Measuring and Interpreting High-Temperature Shear Strengths of Drilling Fluids
- T.E. Watkins (Magnolia Petroleum Co.) | M.D. Nelson (Magnolia Petroleum Co.)
- Document ID
- Society of Petroleum Engineers
- Journal of Petroleum Technology
- Publication Date
- August 1953
- Document Type
- Journal Paper
- 213 - 218
- 1953. Original copyright American Institute of Mining, Metallurgical, and Petroleum Engineers, Inc. Copyright has expired.
- 2.2.2 Perforating, 1.11.2 Drilling Fluid Selection and Formulation (Chemistry, Properties), 1.10.1 Drill string components and drilling tools (tubulars, jars, subs, stabilisers, reamers, etc), 1.14 Casing and Cementing, 1.10 Drilling Equipment, 1.6 Drilling Operations, 4.1.2 Separation and Treating, 4.3.4 Scale, 1.11 Drilling Fluids and Materials, 5.9.2 Geothermal Resources
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Deeper drilling for oil is becoming more and more the rule rather than theexception. With deeper drilling come additional problems, perhaps the greatestbeing those brought on by the higher temperatures encountered down the hole,particularly in the Gulf Coast region of Texas and Louisiana. Temperaturegradients of the order of 1.8? to 2.0?F/100 ft are not unusual, and a gradientof 2.3?/100 ft is found in some areas of Texas. With a mean surface temperatureof 74?F, the following temperatures could be expected for a geothermal gradientof 2.0?F/100 ft: at 10,000 ft, 274?F, 12,000 ft, 314?F; 14,000 ft, 354?F; and16,000 ft, 394?F. Severe gelation of lime-base drilling fluid in wells thathave high bottom hole temperatures has become perhaps the most seriousdifficulty encountered in drilling under such conditions.
Lime-base drilling fluids have been very successfully and widely used in thedrilling of wells in the Gulf Coast region because of their inherent stabilitytoward contaminants, their ability to suppress the swelling dispersion ofbentonitic shales, and their ease of maintenance. The gradual recognition,during the past few years, that these muds were, in themselves, the cause ofmany difficulties experienced in drilling has led to widespread efforts by thedrilling industry to determine the reasons for the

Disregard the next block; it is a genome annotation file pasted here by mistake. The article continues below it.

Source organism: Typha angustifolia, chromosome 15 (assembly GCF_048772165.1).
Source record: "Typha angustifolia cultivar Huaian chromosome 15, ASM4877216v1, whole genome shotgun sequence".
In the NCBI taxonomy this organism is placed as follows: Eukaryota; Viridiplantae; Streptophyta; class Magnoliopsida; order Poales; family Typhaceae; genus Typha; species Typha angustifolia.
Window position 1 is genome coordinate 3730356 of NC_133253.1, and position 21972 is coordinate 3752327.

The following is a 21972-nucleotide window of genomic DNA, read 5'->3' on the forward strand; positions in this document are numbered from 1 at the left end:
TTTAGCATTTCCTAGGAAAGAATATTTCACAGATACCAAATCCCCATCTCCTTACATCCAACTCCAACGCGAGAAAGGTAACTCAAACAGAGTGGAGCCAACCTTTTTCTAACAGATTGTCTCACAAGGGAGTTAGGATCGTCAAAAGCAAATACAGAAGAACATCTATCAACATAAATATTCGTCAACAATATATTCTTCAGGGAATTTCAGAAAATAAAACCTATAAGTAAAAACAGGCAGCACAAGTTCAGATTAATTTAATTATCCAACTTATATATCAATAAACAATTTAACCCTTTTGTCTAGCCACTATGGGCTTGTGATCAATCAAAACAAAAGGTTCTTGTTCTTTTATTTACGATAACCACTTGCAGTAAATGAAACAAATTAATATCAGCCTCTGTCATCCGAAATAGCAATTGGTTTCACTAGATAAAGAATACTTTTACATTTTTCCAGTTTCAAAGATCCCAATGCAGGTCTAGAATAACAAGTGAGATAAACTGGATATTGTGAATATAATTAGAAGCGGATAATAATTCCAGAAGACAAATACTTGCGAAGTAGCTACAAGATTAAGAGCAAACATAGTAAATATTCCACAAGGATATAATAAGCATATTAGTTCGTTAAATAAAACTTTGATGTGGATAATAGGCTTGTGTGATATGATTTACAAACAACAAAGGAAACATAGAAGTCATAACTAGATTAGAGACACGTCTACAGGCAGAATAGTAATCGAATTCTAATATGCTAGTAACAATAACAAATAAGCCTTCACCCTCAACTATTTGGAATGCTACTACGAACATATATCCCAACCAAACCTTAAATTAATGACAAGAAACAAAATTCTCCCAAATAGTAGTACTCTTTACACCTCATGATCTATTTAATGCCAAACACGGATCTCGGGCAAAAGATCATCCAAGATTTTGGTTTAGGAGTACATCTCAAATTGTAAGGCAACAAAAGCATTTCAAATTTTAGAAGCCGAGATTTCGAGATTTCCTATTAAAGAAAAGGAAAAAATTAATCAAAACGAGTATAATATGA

failure of these mud systems and to develop mud systems capable of performingsatisfactorily under high-temperature conditions.
Manifestations of High-Temperature Gelation
It is generally possible to recognize the symptoms of high-temperaturegelation early enough that advance predictions can be made of seriousdifficulties in mud control, and the useful life of the drilling fluids can beextended by proper treatment. Following is a list of the manifestations ofhigh-temperature gelation:
(1) The drill string 'takes weight' while going in the hole after a trip. Inearly stages of high-temperature gelation it is possible to notice a slightreduction in drill string weight as the drill pipe is lowered near the bottomof the hole. (2) Excessive pump pressure is required to start the circulationof drilling fluid at or near the bottom of the hole when going back to bottomafter a trip.
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